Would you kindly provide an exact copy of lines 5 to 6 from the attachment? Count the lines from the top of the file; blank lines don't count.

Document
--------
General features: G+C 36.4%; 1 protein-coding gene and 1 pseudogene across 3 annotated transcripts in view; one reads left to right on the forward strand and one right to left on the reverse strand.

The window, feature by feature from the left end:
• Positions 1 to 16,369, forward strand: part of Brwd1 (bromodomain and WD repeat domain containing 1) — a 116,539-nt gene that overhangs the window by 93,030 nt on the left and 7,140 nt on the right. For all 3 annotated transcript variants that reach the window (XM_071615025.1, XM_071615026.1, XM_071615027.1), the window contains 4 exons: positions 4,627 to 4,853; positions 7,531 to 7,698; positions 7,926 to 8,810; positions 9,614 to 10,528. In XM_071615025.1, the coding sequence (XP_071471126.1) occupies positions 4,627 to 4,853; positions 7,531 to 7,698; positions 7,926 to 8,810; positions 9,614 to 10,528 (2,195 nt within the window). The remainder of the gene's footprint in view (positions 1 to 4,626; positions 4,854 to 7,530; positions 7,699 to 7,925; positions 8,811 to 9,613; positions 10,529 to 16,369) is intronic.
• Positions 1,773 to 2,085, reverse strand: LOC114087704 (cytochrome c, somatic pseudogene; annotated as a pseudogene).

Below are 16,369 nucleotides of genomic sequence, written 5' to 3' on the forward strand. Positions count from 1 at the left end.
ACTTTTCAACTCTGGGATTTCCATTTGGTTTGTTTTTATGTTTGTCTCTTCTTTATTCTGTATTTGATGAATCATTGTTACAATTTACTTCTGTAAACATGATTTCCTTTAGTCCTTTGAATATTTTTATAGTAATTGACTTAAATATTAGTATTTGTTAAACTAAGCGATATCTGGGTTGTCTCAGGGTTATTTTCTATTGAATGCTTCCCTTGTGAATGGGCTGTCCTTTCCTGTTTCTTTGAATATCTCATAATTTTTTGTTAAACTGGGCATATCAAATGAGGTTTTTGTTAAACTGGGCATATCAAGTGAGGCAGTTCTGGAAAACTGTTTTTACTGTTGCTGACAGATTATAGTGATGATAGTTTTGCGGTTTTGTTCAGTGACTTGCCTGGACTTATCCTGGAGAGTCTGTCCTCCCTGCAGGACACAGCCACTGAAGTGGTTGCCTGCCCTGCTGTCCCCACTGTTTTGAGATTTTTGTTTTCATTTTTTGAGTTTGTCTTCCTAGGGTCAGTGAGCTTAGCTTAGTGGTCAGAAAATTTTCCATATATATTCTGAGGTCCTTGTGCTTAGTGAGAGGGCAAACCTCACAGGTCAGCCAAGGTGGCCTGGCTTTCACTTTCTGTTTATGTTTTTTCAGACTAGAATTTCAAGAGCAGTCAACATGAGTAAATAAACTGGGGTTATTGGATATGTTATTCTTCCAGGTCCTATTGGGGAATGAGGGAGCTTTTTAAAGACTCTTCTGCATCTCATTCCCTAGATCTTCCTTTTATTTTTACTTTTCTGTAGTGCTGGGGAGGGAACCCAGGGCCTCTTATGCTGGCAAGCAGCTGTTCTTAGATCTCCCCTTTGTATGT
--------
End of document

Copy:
Below are 16,369 nucleotides of genomic sequence, written 5' to 3' on the forward strand. Positions count from 1 at the left end.
ACTTTTCAACTCTGGGATTTCCATTTGGTTTGTTTTTATGTTTGTCTCTTCTTTATTCTGTATTTGATGAATCATTGTTACAATTTACTTCTGTAAACATGATTTCCTTTAGTCCTTTGAATATTTTTATAGTAATTGACTTAAATATTAGTATTTGTTAAACTAAGCGATATCTGGGTTGTCTCAGGGTTATTTTCTATTGAATGCTTCCCTTGTGAATGGGCTGTCCTTTCCTGTTTCTTTGAATATCTCATAATTTTTTGTTAAACTGGGCATATCAAATGAGGTTTTTGTTAAACTGGGCATATCAAGTGAGGCAGTTCTGGAAAACTGTTTTTACTGTTGCTGACAGATTATAGTGATGATAGTTTTGCGGTTTTGTTCAGTGACTTGCCTGGACTTATCCTGGAGAGTCTGTCCTCCCTGCAGGACACAGCCACTGAAGTGGTTGCCTGCCCTGCTGTCCCCACTGTTTTGAGATTTTTGTTTTCATTTTTTGAGTTTGTCTTCCTAGGGTCAGTGAGCTTAGCTTAGTGGTCAGAAAATTTTCCATATATATTCTGAGGTCCTTGTGCTTAGTGAGAGGGCAAACCTCACAGGTCAGCCAAGGTGGCCTGGCTTTCACTTTCTGTTTATGTTTTTTCAGACTAGAATTTCAAGAGCAGTCAACATGAGTAAATAAACTGGGGTTATTGGATATGTTATTCTTCCAGGTCCTATTGGGGAATGAGGGAGCTTTTTAAAGACTCTTCTGCATCTCATTCCCTAGATCTTCCTTTTATTTTTACTTTTCTGTAGTGCTGGGGAGGGAACCCAGGGCCTCTTATGCTGGCAAGCAGCTGTTCTTAGATCTCCCCTTTGTATGT